West Coast Wild Harvest Issue 1 Spring/Summer 2016 - Page 65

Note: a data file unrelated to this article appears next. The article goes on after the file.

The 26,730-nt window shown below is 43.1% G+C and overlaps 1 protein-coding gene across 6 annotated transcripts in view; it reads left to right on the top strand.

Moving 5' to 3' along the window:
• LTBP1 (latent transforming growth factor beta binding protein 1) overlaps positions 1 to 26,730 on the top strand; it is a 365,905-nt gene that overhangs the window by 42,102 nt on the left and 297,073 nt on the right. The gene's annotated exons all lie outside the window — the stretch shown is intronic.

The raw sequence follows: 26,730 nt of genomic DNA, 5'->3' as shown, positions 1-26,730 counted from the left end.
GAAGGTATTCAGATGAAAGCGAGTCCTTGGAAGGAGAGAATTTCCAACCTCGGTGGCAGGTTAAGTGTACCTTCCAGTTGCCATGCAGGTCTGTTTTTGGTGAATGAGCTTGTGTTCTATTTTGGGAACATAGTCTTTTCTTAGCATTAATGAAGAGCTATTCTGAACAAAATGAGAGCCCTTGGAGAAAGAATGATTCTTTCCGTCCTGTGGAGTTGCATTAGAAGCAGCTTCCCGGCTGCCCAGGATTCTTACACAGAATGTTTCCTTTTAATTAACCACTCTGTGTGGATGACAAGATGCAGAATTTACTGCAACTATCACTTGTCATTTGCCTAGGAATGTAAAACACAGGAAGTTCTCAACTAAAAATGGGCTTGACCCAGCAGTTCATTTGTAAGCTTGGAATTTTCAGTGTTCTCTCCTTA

HISTORICAL Grinding the red elderberries into a paste Our finished fruit leather was a dark purple with a flexible nature and oily texture. Initially, the flavour was nice but the aftertaste has a difficult-to-describe pungency that I don’t like. We packaged and froze the fruit leather in the hope that the flavour would improve with storage, which wasn’t an unreasonable suspicion given the pervasiveness of this practice among First Nations. Storage and Soaking Besides storage, a few ethnographies also mention soaking the cooked fruit in water. While working with the Puyallup and Nisqually, Marian Smith noted that after red elderberries were boiled they were “put into loosely woven baskets which had been well lined with maple leaves. The basket was carefully covered with the same kind of leaves and submerged in a running stream. It took about a month for the berries to cure and be ready to eat. When finished they formed a thick paste ‘as yellow as butter.’ After the basket was opened it had to be kept in the water and the paste was used regularly until it was gone.” Contrary to other ethnographies that ascribe marginal flavour to red elderberry, Smith goes on to say “Elderberry paste was mixed with other dried berries to heighten their flavor.” Albert Reagan documented a similar method of storing (or treating?) red elderberries among the Hoh and Quileute: “The cooked product is wrapped in skunk-cabbage leaves and buried in the muck in some swampy place, to be dug up when needed.” While cool temperatures and low oxidation rates in submerged environments provide the most likely explanation for this practice, it is conceivable that water storage was a desirable means of leaching out bad tasting constituents in the cooked berries, or slightly fermenting the fruit. Water storage of red elderberries was also practiced in other parts of the Pacific Northwest. According to elders interviewed by Nancy Turner and Randy Bouchard, the Squamish also stored red elderberries in water. The berries were cooked until they formed a “molasses-like mass” and placed in a special red cedar basket called tl’pat, which was anchored underwater. When the berries were needed, they were pulled up, the required amount removed, and the remainder re-submerged. August Jack concisely describes the process in a 1955 interview with Major Mathews: “Elderberry put in sack, you know Indian sack; put sack in creek so clean water run over them and keep them fresh. By and by get sack out of creek, take some berry out, put sack back again.” The Skagit similarly employed this method, as described by McCormick Collins: “the women might preserve [red elderberries] by wrapping them in maple leaves and putting them in a hole dug in wet sand.” Red elderberry fruit leather SPRING/SUMMER 2016 65